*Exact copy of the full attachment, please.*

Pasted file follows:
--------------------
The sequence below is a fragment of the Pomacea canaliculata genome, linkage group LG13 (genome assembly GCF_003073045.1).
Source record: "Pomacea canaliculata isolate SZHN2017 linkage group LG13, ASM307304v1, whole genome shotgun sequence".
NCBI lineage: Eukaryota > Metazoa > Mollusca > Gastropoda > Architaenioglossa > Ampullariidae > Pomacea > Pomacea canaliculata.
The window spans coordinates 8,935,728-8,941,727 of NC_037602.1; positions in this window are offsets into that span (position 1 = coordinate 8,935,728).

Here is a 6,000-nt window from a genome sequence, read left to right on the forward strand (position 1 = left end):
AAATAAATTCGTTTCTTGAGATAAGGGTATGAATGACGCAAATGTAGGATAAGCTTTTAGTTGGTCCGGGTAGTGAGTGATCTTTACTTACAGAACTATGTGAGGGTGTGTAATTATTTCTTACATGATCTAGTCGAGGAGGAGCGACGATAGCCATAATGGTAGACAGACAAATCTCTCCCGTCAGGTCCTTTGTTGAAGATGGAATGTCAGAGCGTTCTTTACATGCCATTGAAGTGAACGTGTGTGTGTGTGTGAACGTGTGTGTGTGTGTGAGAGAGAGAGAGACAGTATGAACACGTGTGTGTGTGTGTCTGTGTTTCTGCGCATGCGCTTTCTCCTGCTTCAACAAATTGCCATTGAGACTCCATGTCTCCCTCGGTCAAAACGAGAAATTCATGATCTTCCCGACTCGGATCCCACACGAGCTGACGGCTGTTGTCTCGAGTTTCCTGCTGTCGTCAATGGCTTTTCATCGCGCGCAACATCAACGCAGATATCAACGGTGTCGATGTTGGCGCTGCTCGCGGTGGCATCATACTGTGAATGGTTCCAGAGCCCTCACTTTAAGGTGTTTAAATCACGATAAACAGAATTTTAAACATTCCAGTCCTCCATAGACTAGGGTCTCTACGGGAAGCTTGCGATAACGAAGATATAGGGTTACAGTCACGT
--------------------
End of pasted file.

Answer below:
The sequence below is a fragment of the Pomacea canaliculata genome, linkage group LG13 (genome assembly GCF_003073045.1).
Source record: "Pomacea canaliculata isolate SZHN2017 linkage group LG13, ASM307304v1, whole genome shotgun sequence".
NCBI lineage: Eukaryota > Metazoa > Mollusca > Gastropoda > Architaenioglossa > Ampullariidae > Pomacea > Pomacea canaliculata.
The window spans coordinates 8,935,728-8,941,727 of NC_037602.1; positions in this window are offsets into that span (position 1 = coordinate 8,935,728).

Here is a 6,000-nt window from a genome sequence, read left to right on the forward strand (position 1 = left end):
AAATAAATTCGTTTCTTGAGATAAGGGTATGAATGACGCAAATGTAGGATAAGCTTTTAGTTGGTCCGGGTAGTGAGTGATCTTTACTTACAGAACTATGTGAGGGTGTGTAATTATTTCTTACATGATCTAGTCGAGGAGGAGCGACGATAGCCATAATGGTAGACAGACAAATCTCTCCCGTCAGGTCCTTTGTTGAAGATGGAATGTCAGAGCGTTCTTTACATGCCATTGAAGTGAACGTGTGTGTGTGTGTGAACGTGTGTGTGTGTGTGAGAGAGAGAGAGACAGTATGAACACGTGTGTGTGTGTGTCTGTGTTTCTGCGCATGCGCTTTCTCCTGCTTCAACAAATTGCCATTGAGACTCCATGTCTCCCTCGGTCAAAACGAGAAATTCATGATCTTCCCGACTCGGATCCCACACGAGCTGACGGCTGTTGTCTCGAGTTTCCTGCTGTCGTCAATGGCTTTTCATCGCGCGCAACATCAACGCAGATATCAACGGTGTCGATGTTGGCGCTGCTCGCGGTGGCATCATACTGTGAATGGTTCCAGAGCCCTCACTTTAAGGTGTTTAAATCACGATAAACAGAATTTTAAACATTCCAGTCCTCCATAGACTAGGGTCTCTACGGGAAGCTTGCGATAACGAAGATATAGGGTTACAGTCACGT